Hundreds of protesters marched on New Jersey’s Capitol on Thursday, urging Gov. Phil Murphy to deny permits to any future project that involves the burning of fossil fuels.
Environmentalists and advocates of environmental justice listed a litany of proposed projects around the state that they want the governor to reject, including power plants and transport facilities for liquefied natural gas.
Many of the proposed projects would be built in minority communities that already deal with substantial amounts of air pollution and other contaminants.
The Democratic governor did not see or hear the protest, however: He was in Washington attending a White House meeting on offshore wind energy development. His office did not immediately respond to a request for comment.
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Rey Watson, 17, of Whitehouse Station, said she came to the protest out of frustration that those in power are not doing enough to address climate change.
“I’m a young person; I decided to get involved when I realized our leaders aren’t doing anything about the climate crisis,” she said. “I want our generation and future generations to live on a healthy, nonpolluted planet. It’s up to our leaders to do that.”
The protesters want Murphy, through state government, executive order or a combination, to deny permission for polluting projects to go forward. Their targets included proposed power plants in Woodbridge and Newark, and the transport of liquefied natural gas through the western part of the state near the Pennsylvania border.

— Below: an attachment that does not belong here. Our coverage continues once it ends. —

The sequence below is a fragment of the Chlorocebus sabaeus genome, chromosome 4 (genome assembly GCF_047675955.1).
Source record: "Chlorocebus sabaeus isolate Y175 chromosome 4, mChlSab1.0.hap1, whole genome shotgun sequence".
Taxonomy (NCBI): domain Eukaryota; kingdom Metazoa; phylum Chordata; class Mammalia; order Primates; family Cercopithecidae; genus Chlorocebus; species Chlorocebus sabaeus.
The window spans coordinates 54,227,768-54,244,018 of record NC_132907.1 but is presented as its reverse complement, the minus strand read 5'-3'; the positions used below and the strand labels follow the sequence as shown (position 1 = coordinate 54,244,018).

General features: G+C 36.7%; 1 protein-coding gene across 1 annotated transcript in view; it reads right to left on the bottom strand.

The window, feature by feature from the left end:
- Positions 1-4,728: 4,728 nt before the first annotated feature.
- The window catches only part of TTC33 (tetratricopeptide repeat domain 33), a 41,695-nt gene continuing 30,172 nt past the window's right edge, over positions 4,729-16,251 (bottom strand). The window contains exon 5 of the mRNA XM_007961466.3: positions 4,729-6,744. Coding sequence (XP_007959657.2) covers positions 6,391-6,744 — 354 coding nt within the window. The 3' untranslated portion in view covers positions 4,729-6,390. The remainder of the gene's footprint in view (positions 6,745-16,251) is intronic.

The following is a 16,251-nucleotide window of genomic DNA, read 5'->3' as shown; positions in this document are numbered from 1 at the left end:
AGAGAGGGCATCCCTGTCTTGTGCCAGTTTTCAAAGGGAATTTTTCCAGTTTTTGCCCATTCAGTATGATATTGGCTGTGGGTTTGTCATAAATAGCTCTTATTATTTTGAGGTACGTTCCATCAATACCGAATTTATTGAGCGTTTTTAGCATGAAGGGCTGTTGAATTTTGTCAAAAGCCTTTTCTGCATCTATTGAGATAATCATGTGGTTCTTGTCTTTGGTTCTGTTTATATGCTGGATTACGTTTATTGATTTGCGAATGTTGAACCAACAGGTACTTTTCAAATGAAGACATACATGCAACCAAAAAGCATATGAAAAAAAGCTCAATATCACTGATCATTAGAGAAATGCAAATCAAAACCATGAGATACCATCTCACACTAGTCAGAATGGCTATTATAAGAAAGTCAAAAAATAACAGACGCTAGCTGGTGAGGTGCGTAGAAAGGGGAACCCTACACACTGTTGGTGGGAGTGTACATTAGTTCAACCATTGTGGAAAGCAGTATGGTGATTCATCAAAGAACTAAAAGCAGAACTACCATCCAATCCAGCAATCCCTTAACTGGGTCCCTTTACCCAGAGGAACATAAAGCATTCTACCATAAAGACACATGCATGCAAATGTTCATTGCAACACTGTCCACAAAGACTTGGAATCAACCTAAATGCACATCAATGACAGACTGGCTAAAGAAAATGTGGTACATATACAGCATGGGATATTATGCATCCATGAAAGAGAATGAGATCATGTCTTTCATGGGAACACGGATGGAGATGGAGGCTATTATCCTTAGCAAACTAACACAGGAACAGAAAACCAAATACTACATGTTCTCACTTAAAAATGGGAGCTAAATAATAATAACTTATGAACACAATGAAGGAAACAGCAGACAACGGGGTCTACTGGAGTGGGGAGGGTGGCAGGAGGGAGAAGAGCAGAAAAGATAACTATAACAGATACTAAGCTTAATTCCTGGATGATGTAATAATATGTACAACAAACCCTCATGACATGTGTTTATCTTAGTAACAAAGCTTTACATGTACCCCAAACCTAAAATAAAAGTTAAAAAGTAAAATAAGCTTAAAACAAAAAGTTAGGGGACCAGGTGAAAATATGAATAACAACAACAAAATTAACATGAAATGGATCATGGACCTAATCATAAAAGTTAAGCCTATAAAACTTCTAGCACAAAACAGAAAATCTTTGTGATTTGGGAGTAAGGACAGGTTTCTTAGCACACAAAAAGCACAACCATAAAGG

Roy Jones, a minister at Mount Zion Baptist Church in Camden, said his already polluted city endures 326,000 trucks a year emitting pollution into the air. With an additional 600,000 or so possible if large-scale transport of liquefied natural gas is allowed, he said there could be nearly a million trucks driving through Camden each year.
“We are talking about very serious diesel emissions into a community that is already overburdened with pollution,” he said.
Julie Ann Ferreira, of Perth Amboy, was protesting a proposed power plant in neighboring Woodbridge that she said would worsen already bad air quality throughout the region.
“I was born and raised in Perth Amboy, and I’ve suffered from respiratory issues since I was 13,” she said. “People are actively moving out of New Jersey because of the air quality. We have some of the worst air in the nation.”
Wynnie-Fred Victor Hinds, of Newark, was one of many calling on the govenor to reject a hotly contested plan to add a backup natural gas-fired power plant to a sewage treatment plant in Newark’s polluted Ironbound section.
“People are dying,” she said. Murphy “talks about respect and dignity: Where is the respect and dignity for Newark? We are already overburdened with pollution. Do the right thing and deny that permit.”